Advanced Pj Techniques


Published on

advanced techniques for the photographers of the Purdue Exponent

Published in: Art & Photos, Business
1 Like
  • Be the first to comment

No Downloads
Total views
On SlideShare
From Embeds
Number of Embeds
Embeds 0
No embeds

No notes for slide

Advanced Pj Techniques

  1. 1. Photography 200 A more in-depth look at photojournalism and general photography techniques
  2. 2. Just a Quick Double Check <ul><li>Do you know what an aperture is? </li></ul><ul><li>Do you know what ISO is? </li></ul><ul><li>Do you know what a shutter speed is? </li></ul><ul><li>DO YOU UNDERSTAND HOW THEY INTERACT TO EXPOSE AN IMAGE???? </li></ul><ul><li>IF YOU HAVE A QUESTION, ASK IT NOW OR FOREVER HOLD YOUR CAMERA SLUMPING AND USELESS FROM YOUR SHOULDER ;) </li></ul>
  3. 3. F/8 and Be There (getting the shot) ...well kinda, it doesn't really have to be f/8 but you do have to be there to take a picture Getting a bad shot is better than getting no shot – but that doesn't mean don't try to get a good one... Get close to your subject – make the connection People want to see faces ∴ faces sell papers Make the photo tell the story, the caption is for back-up only
  4. 4. Hard Shooting Conditions <ul><li>Dark: use fast glass (max aperture f/2.8 or larger) wide open – use support if possible – crank the ISO up (for Mackey/Elliot/etc I've never had to go above 1600) </li></ul><ul><li>Sports: use your lenses wide open (max aperture), shutter speeds 1/250 at the slowest moderate ISO (200-800) for outdoor, Higher for Indoor – no flashes during sporting events </li></ul><ul><li>Lots of different light sources: set a custom white balance using either an expodisc or a piece of white paper in the same general location as where your subject will be </li></ul>
  5. 5. Camera Techniques: Grip Chances are you wont have/be able to use a tripod, so you need to know how to hold your camera rock solid Standard hand holding – right hand gripping camera (elbow in), left hand holding the bottom of the lens (elbow in) camera pressed to face McNally's shoulder grip – left eyed shooters: brace camera against left shoulder, wrap left arm under lens and hold right shoulder Mounted Long lens Technique – on a tripod/monopod, place your left hand on top of the lens over the attachment point (tripod collar) and gently press to reduce shake in the lens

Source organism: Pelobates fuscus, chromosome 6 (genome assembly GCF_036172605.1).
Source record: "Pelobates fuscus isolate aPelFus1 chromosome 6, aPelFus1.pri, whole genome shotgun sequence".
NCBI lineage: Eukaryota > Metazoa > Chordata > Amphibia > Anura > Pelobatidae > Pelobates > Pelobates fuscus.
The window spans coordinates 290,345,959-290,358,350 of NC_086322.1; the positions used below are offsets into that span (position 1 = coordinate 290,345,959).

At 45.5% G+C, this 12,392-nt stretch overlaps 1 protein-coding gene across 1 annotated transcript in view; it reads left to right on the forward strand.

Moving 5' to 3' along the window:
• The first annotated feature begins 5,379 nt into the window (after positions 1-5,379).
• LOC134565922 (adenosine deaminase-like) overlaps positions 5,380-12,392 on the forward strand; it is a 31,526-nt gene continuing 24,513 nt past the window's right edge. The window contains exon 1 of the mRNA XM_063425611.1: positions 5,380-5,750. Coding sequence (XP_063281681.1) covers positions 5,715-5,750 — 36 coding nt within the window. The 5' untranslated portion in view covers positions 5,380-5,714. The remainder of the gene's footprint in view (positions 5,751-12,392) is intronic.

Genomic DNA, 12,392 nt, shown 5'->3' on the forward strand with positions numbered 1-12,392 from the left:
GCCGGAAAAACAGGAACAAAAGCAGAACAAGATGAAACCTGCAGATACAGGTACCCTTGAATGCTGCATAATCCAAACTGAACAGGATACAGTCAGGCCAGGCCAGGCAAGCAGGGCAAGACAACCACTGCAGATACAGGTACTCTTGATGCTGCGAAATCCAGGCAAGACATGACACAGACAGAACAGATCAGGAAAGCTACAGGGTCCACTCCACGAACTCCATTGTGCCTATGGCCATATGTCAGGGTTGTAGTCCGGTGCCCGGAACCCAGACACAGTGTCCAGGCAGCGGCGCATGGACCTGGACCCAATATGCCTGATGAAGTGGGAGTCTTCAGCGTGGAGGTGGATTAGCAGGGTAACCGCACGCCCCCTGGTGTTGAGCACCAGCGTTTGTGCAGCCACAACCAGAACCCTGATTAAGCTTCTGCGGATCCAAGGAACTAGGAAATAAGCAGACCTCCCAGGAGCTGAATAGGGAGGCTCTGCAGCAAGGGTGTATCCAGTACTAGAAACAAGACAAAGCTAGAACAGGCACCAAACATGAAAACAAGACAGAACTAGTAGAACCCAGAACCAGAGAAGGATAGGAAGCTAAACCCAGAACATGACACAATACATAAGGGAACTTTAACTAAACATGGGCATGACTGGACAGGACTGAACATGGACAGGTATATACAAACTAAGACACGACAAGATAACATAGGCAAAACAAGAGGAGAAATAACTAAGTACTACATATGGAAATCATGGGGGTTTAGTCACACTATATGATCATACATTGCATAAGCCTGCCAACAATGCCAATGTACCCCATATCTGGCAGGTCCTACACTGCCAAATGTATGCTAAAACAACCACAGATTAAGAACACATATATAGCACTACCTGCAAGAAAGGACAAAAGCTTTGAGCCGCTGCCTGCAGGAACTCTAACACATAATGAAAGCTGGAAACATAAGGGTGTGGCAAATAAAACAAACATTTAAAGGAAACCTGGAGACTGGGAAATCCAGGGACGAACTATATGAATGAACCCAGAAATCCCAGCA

6. 6. Camera Techniques: Shutter Button Don't jab the shutter button Half press the button to focus and then roll your finger to take the picture Hold down for a few clicks (chances are you'll get a sharper one in the middle)
  7. 7. Environmental Portraits <ul><li>This is the only time you will pose a photo </li></ul><ul><li>Before doing anything, make sure you understand what the story is about – the photo is useless if it doesn't relate to the article </li></ul><ul><li>Set the photo up to include relevant elements – if the subject is a pilot, it doesn't make any sense to shoot him sitting in front of a computer </li></ul><ul><li>Make sure your white balance is correctly set </li></ul><ul><li>If you have them and know how to use them – set up a light or two (for pizazz!) </li></ul>
  8. 8. Interacting with People I Don't Be Afraid! Exude Confidence!!! Introduce yourself, your job/assignment, and what you want 90% of the time people won't mind Thank them and take pictures MAKE SURE TO GET THEIR CORRECT INFORMATION! Thank them again before you leave
  9. 9. Interacting with People II Do's and do not's Do: Be Polite! Get everyone's name! Make the subject as comfortable as possible Respect the subjects wishes about being photographed Shoot in JPEG Do not: Pose a photo unless it is an environmental portrait Stand 20 feet away and use a telephoto lens Use photoshop to alter a photo Shoot in RAW (NEF)